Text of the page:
Real Housewives of Auckland: PR and lawyers involved
When lawyers were called in ahead of this week's racially charged episode of The Real Housewives of Auckland, it wasn't the first time footage from the reality programme was challenged.
Investment banker Michael Lorimer and his wife Julia Sloane sought legal representation in their bid to get an incident in which Sloane calls her co-star Michelle Blanchard a "boat n....." in the sixth episode downplayed.
Lorimer and Sloane have also hired one of the public relations industry's heaviest hitters, Deborah Pead of Pead PR, to defend their image. Pead has gagged her new clients from speaking to media.
Bravo, which screens the programme, have refused to remove the incident – around which the episode revolves – and it goes to air tomorrow night, sure to be a ratings winner due to the advance publicity.
Sloane and Lorimer also had reservations about episode four of the programme, filmed partly at their Matakana vineyard. In that episode, which screened on September 7, Sloane brings out a bag of sex toys while entertaining her co-stars. Among other items, she holds out Lorimer's cock ring for the women to examine.
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Anne Batley Burton comments: "God, I hope it's been sterilised. What's the matter with her?"
It is understood that Sloane asked for amendments to be made to the episode and some footage was cut just days before it aired on Bravo.
Amid the furore, the couple have hired Pead to represent them.
Pead sent Stuff Sloane's apology for the derogatory comment, which happened while the women were on holiday in Port Douglas, but said Sloane would "not say anything further than what is in the apology".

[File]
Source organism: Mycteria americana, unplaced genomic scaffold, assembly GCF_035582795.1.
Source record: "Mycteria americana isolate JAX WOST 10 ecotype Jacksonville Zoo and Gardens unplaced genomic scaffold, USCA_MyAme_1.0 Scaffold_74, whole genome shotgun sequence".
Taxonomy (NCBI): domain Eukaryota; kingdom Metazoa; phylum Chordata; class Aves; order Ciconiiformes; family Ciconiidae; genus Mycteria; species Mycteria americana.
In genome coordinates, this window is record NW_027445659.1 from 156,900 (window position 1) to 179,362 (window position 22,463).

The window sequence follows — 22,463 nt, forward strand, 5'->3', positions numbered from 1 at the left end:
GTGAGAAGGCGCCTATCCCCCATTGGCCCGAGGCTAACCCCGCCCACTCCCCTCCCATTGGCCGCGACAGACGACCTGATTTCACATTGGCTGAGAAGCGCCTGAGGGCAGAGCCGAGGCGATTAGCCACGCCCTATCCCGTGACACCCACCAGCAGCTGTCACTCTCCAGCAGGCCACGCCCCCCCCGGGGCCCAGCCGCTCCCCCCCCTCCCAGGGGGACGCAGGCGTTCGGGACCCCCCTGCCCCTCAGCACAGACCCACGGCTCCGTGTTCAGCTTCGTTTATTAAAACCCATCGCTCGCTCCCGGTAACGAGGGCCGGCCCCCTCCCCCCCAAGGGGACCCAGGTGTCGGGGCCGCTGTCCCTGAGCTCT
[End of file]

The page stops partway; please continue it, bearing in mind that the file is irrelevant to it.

In her apology, Sloane refers to the incident as "off-camera and off-the-cuff".
"I wasn't thinking, I made a mistake and I have apologised to Michelle for my remark," said Sloane, who is understood to be distressed by the fallout and how it has been handled.
The racial insult was uttered off camera but was caught on microphone. Then the women were filmed speaking about it at length.
"There is no excuse for using offensive words under any circumstances and I have learned from this foolish mistake," said Sloane.
There is some confusion as to what "boat n....." even means. Sloane described it as an old boating term. Blanchard, of English and Jamaican heritage, took it to be a racist slur, as did the other women present.
Race Relations Commissioner Susan Devoy also found it racist saying: "I do not think that ignorant, overt racist behaviour is part of Kiwi culture so we all need to call it out when it rears its very ugly head. People like Julia need to understand that using words like that is not how we roll here. That is not us."
The Urban Dictionary defines "boat n....." as "middle-class white girls (usually) who go crewing on a voluntary (usually) basis on larger cruising or racing yachts on their gap year. Occasionally in the hope of meeting a male (usually) crewman from a middle class background and income bracket for like-minded travel, fun and sex".